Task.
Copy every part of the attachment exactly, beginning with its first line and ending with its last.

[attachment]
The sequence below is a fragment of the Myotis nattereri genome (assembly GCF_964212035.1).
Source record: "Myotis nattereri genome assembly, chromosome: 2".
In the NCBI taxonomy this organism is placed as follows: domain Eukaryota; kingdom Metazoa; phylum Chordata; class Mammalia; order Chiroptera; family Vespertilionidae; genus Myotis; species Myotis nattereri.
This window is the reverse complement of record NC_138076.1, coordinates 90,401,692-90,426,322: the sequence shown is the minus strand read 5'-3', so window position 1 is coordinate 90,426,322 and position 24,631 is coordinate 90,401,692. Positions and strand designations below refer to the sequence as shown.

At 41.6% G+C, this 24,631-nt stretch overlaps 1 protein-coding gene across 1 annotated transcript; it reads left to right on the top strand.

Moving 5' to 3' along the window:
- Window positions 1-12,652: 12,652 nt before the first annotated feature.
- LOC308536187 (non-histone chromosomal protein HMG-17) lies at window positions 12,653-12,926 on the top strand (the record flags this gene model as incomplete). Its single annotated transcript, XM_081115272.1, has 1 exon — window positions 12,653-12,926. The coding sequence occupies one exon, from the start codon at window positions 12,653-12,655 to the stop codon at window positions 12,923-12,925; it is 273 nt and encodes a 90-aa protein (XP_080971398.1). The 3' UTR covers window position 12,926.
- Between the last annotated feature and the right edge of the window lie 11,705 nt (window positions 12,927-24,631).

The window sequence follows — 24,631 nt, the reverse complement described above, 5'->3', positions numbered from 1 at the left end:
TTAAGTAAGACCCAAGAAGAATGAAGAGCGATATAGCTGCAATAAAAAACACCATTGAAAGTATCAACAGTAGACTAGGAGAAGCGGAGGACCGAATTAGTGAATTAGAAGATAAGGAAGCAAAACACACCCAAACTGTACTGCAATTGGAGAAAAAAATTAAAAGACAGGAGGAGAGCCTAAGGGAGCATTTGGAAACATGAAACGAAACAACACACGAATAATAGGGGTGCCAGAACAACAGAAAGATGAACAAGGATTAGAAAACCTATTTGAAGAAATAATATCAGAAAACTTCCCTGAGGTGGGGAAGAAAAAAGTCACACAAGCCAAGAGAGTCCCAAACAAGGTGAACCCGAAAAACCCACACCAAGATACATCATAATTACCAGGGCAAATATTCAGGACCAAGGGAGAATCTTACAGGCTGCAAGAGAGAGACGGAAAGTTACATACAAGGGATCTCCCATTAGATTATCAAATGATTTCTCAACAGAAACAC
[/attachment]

The sequence below is a fragment of the Myotis nattereri genome (assembly GCF_964212035.1).
Source record: "Myotis nattereri genome assembly, chromosome: 2".
In the NCBI taxonomy this organism is placed as follows: domain Eukaryota; kingdom Metazoa; phylum Chordata; class Mammalia; order Chiroptera; family Vespertilionidae; genus Myotis; species Myotis nattereri.
This window is the reverse complement of record NC_138076.1, coordinates 90,401,692-90,426,322: the sequence shown is the minus strand read 5'-3', so window position 1 is coordinate 90,426,322 and position 24,631 is coordinate 90,401,692. Positions and strand designations below refer to the sequence as shown.

At 41.6% G+C, this 24,631-nt stretch overlaps 1 protein-coding gene across 1 annotated transcript; it reads left to right on the top strand.

Moving 5' to 3' along the window:
- Window positions 1-12,652: 12,652 nt before the first annotated feature.
- LOC308536187 (non-histone chromosomal protein HMG-17) lies at window positions 12,653-12,926 on the top strand (the record flags this gene model as incomplete). Its single annotated transcript, XM_081115272.1, has 1 exon — window positions 12,653-12,926. The coding sequence occupies one exon, from the start codon at window positions 12,653-12,655 to the stop codon at window positions 12,923-12,925; it is 273 nt and encodes a 90-aa protein (XP_080971398.1). The 3' UTR covers window position 12,926.
- Between the last annotated feature and the right edge of the window lie 11,705 nt (window positions 12,927-24,631).

The window sequence follows — 24,631 nt, the reverse complement described above, 5'->3', positions numbered from 1 at the left end:
TTAAGTAAGACCCAAGAAGAATGAAGAGCGATATAGCTGCAATAAAAAACACCATTGAAAGTATCAACAGTAGACTAGGAGAAGCGGAGGACCGAATTAGTGAATTAGAAGATAAGGAAGCAAAACACACCCAAACTGTACTGCAATTGGAGAAAAAAATTAAAAGACAGGAGGAGAGCCTAAGGGAGCATTTGGAAACATGAAACGAAACAACACACGAATAATAGGGGTGCCAGAACAACAGAAAGATGAACAAGGATTAGAAAACCTATTTGAAGAAATAATATCAGAAAACTTCCCTGAGGTGGGGAAGAAAAAAGTCACACAAGCCAAGAGAGTCCCAAACAAGGTGAACCCGAAAAACCCACACCAAGATACATCATAATTACCAGGGCAAATATTCAGGACCAAGGGAGAATCTTACAGGCTGCAAGAGAGAGACGGAAAGTTACATACAAGGGATCTCCCATTAGATTATCAAATGATTTCTCAACAGAAACAC